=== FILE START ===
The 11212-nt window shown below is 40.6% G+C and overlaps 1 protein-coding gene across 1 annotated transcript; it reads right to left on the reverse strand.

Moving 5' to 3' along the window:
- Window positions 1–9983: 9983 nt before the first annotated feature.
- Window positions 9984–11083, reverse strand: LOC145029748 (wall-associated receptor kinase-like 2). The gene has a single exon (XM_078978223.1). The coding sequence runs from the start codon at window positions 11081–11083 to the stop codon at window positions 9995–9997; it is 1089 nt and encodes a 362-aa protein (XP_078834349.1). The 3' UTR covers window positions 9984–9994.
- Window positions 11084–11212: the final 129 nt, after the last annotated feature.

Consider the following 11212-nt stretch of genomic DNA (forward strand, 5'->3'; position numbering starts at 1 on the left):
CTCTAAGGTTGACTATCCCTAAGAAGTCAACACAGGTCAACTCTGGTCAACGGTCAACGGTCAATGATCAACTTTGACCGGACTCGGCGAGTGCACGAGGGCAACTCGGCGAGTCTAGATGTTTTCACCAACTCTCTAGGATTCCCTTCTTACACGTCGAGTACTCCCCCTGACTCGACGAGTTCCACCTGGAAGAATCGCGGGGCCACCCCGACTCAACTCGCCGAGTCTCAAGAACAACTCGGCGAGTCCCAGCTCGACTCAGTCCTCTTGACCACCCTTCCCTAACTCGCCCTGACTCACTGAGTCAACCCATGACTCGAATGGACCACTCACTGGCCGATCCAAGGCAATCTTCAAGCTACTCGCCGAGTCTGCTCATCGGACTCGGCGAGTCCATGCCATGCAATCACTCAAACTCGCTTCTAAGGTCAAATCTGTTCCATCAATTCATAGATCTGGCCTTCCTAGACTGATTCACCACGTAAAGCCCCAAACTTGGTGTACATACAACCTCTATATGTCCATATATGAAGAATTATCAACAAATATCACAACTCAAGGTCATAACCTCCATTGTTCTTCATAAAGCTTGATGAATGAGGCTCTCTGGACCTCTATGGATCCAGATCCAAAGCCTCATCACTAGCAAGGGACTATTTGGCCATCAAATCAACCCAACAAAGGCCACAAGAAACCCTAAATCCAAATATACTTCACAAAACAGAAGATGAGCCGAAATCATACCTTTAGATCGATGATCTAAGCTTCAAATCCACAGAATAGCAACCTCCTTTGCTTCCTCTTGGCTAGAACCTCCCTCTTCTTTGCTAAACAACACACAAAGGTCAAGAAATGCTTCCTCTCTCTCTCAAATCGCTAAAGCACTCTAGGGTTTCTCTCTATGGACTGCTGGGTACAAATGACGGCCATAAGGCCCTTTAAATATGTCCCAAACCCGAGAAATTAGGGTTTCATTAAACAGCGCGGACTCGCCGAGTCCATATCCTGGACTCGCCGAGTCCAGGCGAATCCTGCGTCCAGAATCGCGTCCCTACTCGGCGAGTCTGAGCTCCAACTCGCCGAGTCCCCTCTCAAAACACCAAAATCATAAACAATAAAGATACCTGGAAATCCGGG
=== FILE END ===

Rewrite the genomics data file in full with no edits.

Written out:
The 11212-nt window shown below is 40.6% G+C and overlaps 1 protein-coding gene across 1 annotated transcript; it reads right to left on the reverse strand.

Moving 5' to 3' along the window:
- Window positions 1–9983: 9983 nt before the first annotated feature.
- Window positions 9984–11083, reverse strand: LOC145029748 (wall-associated receptor kinase-like 2). The gene has a single exon (XM_078978223.1). The coding sequence runs from the start codon at window positions 11081–11083 to the stop codon at window positions 9995–9997; it is 1089 nt and encodes a 362-aa protein (XP_078834349.1). The 3' UTR covers window positions 9984–9994.
- Window positions 11084–11212: the final 129 nt, after the last annotated feature.

Consider the following 11212-nt stretch of genomic DNA (forward strand, 5'->3'; position numbering starts at 1 on the left):
CTCTAAGGTTGACTATCCCTAAGAAGTCAACACAGGTCAACTCTGGTCAACGGTCAACGGTCAATGATCAACTTTGACCGGACTCGGCGAGTGCACGAGGGCAACTCGGCGAGTCTAGATGTTTTCACCAACTCTCTAGGATTCCCTTCTTACACGTCGAGTACTCCCCCTGACTCGACGAGTTCCACCTGGAAGAATCGCGGGGCCACCCCGACTCAACTCGCCGAGTCTCAAGAACAACTCGGCGAGTCCCAGCTCGACTCAGTCCTCTTGACCACCCTTCCCTAACTCGCCCTGACTCACTGAGTCAACCCATGACTCGAATGGACCACTCACTGGCCGATCCAAGGCAATCTTCAAGCTACTCGCCGAGTCTGCTCATCGGACTCGGCGAGTCCATGCCATGCAATCACTCAAACTCGCTTCTAAGGTCAAATCTGTTCCATCAATTCATAGATCTGGCCTTCCTAGACTGATTCACCACGTAAAGCCCCAAACTTGGTGTACATACAACCTCTATATGTCCATATATGAAGAATTATCAACAAATATCACAACTCAAGGTCATAACCTCCATTGTTCTTCATAAAGCTTGATGAATGAGGCTCTCTGGACCTCTATGGATCCAGATCCAAAGCCTCATCACTAGCAAGGGACTATTTGGCCATCAAATCAACCCAACAAAGGCCACAAGAAACCCTAAATCCAAATATACTTCACAAAACAGAAGATGAGCCGAAATCATACCTTTAGATCGATGATCTAAGCTTCAAATCCACAGAATAGCAACCTCCTTTGCTTCCTCTTGGCTAGAACCTCCCTCTTCTTTGCTAAACAACACACAAAGGTCAAGAAATGCTTCCTCTCTCTCTCAAATCGCTAAAGCACTCTAGGGTTTCTCTCTATGGACTGCTGGGTACAAATGACGGCCATAAGGCCCTTTAAATATGTCCCAAACCCGAGAAATTAGGGTTTCATTAAACAGCGCGGACTCGCCGAGTCCATATCCTGGACTCGCCGAGTCCAGGCGAATCCTGCGTCCAGAATCGCGTCCCTACTCGGCGAGTCTGAGCTCCAACTCGCCGAGTCCCCTCTCAAAACACCAAAATCATAAACAATAAAGATACCTGGAAATCCGGG